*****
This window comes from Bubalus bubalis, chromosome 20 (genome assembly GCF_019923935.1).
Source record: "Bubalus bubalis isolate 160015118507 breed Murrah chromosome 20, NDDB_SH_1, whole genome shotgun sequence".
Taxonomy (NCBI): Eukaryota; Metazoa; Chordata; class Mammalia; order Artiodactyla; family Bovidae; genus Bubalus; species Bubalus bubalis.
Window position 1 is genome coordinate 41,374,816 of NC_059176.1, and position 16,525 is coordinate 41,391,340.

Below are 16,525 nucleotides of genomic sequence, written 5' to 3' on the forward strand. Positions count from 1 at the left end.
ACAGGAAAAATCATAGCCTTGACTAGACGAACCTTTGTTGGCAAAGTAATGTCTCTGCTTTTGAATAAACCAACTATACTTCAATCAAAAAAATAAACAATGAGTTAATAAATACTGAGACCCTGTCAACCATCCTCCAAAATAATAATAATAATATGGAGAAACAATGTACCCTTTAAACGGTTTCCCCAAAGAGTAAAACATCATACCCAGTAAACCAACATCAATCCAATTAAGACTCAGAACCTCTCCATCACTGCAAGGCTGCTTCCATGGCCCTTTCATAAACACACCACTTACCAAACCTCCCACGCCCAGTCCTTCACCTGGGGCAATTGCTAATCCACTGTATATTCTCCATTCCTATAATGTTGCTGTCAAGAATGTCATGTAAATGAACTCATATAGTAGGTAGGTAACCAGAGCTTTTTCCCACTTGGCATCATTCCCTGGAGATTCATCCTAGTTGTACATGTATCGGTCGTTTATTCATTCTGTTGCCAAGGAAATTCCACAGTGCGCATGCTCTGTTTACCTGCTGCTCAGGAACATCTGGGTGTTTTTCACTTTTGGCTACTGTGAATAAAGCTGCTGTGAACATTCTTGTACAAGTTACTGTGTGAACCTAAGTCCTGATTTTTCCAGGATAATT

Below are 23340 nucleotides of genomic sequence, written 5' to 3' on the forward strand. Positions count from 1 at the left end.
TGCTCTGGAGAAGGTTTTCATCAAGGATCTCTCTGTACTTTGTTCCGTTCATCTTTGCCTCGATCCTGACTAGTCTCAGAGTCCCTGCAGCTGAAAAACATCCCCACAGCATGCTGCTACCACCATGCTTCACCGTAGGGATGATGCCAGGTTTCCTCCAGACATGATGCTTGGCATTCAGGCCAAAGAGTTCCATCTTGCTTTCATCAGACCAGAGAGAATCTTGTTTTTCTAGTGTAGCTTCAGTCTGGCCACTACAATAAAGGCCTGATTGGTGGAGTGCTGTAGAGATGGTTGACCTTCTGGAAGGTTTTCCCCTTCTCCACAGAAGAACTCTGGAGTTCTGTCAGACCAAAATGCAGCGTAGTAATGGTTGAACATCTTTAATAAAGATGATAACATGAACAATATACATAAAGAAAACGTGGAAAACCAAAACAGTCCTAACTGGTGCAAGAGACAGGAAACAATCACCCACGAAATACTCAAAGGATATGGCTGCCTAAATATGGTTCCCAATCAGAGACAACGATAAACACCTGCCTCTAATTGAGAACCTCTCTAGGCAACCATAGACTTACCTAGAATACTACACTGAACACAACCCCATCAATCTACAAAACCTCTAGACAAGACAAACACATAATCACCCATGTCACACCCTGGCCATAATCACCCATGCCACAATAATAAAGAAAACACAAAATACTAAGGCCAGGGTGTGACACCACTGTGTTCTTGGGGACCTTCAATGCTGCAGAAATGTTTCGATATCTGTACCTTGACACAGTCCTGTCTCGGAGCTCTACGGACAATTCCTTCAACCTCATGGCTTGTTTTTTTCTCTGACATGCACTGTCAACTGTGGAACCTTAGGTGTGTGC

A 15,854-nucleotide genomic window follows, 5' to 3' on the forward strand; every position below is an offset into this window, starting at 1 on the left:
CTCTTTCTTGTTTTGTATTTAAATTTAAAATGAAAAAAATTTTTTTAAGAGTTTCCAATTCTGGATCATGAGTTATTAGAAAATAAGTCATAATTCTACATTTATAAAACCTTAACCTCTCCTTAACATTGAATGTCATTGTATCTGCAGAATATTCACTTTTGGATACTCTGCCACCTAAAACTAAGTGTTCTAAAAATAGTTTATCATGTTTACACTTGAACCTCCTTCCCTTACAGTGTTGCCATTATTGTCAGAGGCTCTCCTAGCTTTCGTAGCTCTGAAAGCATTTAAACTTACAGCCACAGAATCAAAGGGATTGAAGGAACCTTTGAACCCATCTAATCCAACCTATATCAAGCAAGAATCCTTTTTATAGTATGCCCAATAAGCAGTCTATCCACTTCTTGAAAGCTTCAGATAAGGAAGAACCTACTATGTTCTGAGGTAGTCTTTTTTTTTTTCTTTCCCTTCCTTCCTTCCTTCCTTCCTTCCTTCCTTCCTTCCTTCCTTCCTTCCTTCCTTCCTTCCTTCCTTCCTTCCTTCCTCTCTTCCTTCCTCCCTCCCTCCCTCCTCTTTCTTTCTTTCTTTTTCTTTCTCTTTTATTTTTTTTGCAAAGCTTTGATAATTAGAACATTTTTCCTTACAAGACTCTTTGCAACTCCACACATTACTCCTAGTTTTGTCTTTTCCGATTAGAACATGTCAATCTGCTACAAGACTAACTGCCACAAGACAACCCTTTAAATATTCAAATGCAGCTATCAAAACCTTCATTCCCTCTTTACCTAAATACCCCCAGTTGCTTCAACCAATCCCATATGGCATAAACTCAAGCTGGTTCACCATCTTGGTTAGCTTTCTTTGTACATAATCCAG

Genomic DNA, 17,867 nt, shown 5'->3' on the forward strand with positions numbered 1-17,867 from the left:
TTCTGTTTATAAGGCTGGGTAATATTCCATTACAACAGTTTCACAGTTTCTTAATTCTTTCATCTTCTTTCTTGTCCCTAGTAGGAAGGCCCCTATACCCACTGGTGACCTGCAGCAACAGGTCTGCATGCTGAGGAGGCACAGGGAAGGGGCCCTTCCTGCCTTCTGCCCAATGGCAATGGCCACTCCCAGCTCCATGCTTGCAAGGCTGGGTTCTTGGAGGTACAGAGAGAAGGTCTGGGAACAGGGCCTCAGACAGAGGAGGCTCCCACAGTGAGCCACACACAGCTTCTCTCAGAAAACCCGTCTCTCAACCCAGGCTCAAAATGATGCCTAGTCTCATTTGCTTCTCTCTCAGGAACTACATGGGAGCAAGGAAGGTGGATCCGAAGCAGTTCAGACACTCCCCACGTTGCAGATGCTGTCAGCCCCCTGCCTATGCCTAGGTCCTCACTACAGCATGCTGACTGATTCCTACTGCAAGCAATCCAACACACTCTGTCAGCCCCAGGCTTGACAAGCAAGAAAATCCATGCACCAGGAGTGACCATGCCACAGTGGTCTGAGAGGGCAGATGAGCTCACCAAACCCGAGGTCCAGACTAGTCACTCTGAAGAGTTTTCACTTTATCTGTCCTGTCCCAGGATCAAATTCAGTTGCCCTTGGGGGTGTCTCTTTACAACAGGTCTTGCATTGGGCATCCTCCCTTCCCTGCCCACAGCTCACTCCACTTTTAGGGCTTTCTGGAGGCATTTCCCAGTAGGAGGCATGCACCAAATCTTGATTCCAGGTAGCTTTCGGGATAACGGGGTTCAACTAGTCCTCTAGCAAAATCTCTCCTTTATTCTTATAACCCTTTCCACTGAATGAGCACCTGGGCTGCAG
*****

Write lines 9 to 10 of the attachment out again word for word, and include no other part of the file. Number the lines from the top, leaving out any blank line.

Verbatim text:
A 15,854-nucleotide genomic window follows, 5' to 3' on the forward strand; every position below is an offset into this window, starting at 1 on the left:
CTCTTTCTTGTTTTGTATTTAAATTTAAAATGAAAAAAATTTTTTTAAGAGTTTCCAATTCTGGATCATGAGTTATTAGAAAATAAGTCATAATTCTACATTTATAAAACCTTAACCTCTCCTTAACATTGAATGTCATTGTATCTGCAGAATATTCACTTTTGGATACTCTGCCACCTAAAACTAAGTGTTCTAAAAATAGTTTATCATGTTTACACTTGAACCTCCTTCCCTTACAGTGTTGCCATTATTGTCAGAGGCTCTCCTAGCTTTCGTAGCTCTGAAAGCATTTAAACTTACAGCCACAGAATCAAAGGGATTGAAGGAACCTTTGAACCCATCTAATCCAACCTATATCAAGCAAGAATCCTTTTTATAGTATGCCCAATAAGCAGTCTATCCACTTCTTGAAAGCTTCAGATAAGGAAGAACCTACTATGTTCTGAGGTAGTCTTTTTTTTTTTCTTTCCCTTCCTTCCTTCCTTCCTTCCTTCCTTCCTTCCTTCCTTCCTTCCTTCCTTCCTTCCTTCCTTCCTTCCTTCCTTCCTCTCTTCCTTCCTCCCTCCCTCCCTCCTCTTTCTTTCTTTCTTTTTCTTTCTCTTTTATTTTTTTTGCAAAGCTTTGATAATTAGAACATTTTTCCTTACAAGACTCTTTGCAACTCCACACATTACTCCTAGTTTTGTCTTTTCCGATTAGAACATGTCAATCTGCTACAAGACTAACTGCCACAAGACAACCCTTTAAATATTCAAATGCAGCTATCAAAACCTTCATTCCCTCTTTACCTAAATACCCCCAGTTGCTTCAACCAATCCCATATGGCATAAACTCAAGCTGGTTCACCATCTTGGTTAGCTTTCTTTGTACATAATCCAG